By Benjamin Duerr*
The ICC Dictionary is a guide for everyone interested in the proceedings in The Hague. It contains almost 200 of the most important terms and concepts with short explanations in alphabetical order. Justice Hub is presenting a selection of some of the terms highlighted by the Dictionary.
Challenge to the admissibility of a case
Not every case can be brought before the ICC. An accused or a person who has had an arrest warrant issued against him/her can challenge the admissibility of a case. Also a state which normally would investigate the case can challenge the jurisdiction of the ICC. Details are set out in Article 19 of the Rome Statute.
A closed session, also described by the Latin term “in camera”, refers to hearings that take place without the presence of the public or the media. Closed session behind closed doors are mostly used to protect witnesses or to discuss sensitive or personal issues like the health or financial situation of a person.
Command or superior responsibility is a form to hold military commanders, officials or leaders of other organized groups criminally liable. The commander is not held responsible for acts of his subordinates, but for his own omission to act. He is responsible in cases where he “knew or had reason to know” that his subordinates commit crimes, and where he failed to prevent or punish the crimes. Three elements have to be proved to establish command responsibility:
To hold persons liable under the concept of co-perpetration, the prosecutor must prove that a common plan existed between at least two people. According to the ICC jurisprudence, this plan can be legal – in this case its execution must result in a crime; or the plan can be illegal in itself. An example for a common plan would be the decision of rebel commanders to recruit children under 15, or to take control of a village.
Judges can grant financial compensation to victims of genocide, crimes against humanity or war crimes. Persons that are recognised as victims receive reparations according to the damage, loss or injury that has been caused. The ICC has the possibility to award collective reparations – for instance a certain amount of money for a whole community. Due to the limited amount of funds and the high number of victims, collective reparations are sometimes the only possibility to involve as many victims as possible. The Trust Fund for Victims puts into practice and coordinates the compensation programme. Article 75 of the Rome Statute explains the procedures and rights.
The ICC is a court of last resort and gives primacy to proceedings at the national level – thus, it is seen as complementary to national courts. The ICC only intervenes if the state that would prosecute crimes is unable or unwilling to act. The principle of complementarity can be invoked by states to challenge the admissibility of a case before the ICC.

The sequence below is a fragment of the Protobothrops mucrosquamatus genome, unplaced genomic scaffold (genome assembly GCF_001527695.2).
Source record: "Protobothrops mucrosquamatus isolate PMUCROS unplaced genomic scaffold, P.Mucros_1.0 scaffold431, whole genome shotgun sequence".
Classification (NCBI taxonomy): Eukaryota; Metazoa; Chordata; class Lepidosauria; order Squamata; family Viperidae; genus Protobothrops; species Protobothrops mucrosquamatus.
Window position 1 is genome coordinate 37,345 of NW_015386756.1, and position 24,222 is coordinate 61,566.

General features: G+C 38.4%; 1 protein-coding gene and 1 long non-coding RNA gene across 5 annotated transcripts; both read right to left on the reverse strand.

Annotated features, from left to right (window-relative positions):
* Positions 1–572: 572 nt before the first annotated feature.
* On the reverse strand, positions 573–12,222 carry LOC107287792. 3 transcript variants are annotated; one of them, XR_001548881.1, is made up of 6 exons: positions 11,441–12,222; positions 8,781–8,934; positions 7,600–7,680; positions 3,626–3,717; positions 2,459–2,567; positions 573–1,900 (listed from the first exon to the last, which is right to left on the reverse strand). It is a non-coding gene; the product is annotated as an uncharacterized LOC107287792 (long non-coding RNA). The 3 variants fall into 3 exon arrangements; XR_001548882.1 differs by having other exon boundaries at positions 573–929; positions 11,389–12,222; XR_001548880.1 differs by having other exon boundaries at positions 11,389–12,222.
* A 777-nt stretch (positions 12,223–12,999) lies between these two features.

Confirmation of charges
The Confirmation of charges is a process that takes place before the commencement of every trial. After a person has been transferred or surrendered to the ICC, the Pre-Trial Chamber holds hearings which usually last between two days and a few weeks. At the hearing, the prosecution presents its evidence; the defence has time to respond. After the hearings the judges decide whether there is sufficient evidence to start a trial. They can confirm the charges, can confirm some charges while rejecting others; they can ask for more evidence from the prosecution; or they can reject the charges entirely. The Confirmation of charges process is unique to the ICC and is intended to filter cases that would not meet the high threshold for a trial.
Co-perpetration is a method to hold a person criminally liable and the same concept as Joint Criminal Enterprise at the Yugoslavia tribunal. Co-perpetration describes a person who commits a crime “jointly with another person” (Article 25(3)(a) of the Rome Statute). The prosecutor must prove that
Crimes against humanity
Crimes against humanity is a category of offenses codified in Article 7 of the Rome Statute. The prosecution has to proof two elements: the offenses must be part of a “widespread and systematic” attack on civilians. The following offenses are punishable as crimes against humanity:
Cumulative charging means to charge a person with several different charges for the same particular act. For instance, an accused could be charged with rape as a war crime and rape as a crime against humanity. Cumulative charging is not prohibited at the ICC. However, in the case against Jean-Pierre Bemba, the Pre-Trial Chamber in the Confirmation of Charges decision dismissed the concept by confirming only certain charges. It hold that acts of rape may have been committed. However, the Pre-Trial Chamber dismissed the charge of torture since it was based on the same particular acts of rape. The judges ruled that, as a matter of fairness to the defence, each crime charged must contain an independent element that is not present in the other crime charged.
Benjamin Duerr is a correspondent and foreign reporter covering the International Criminal Court and the war crimes tribunals in The Hague.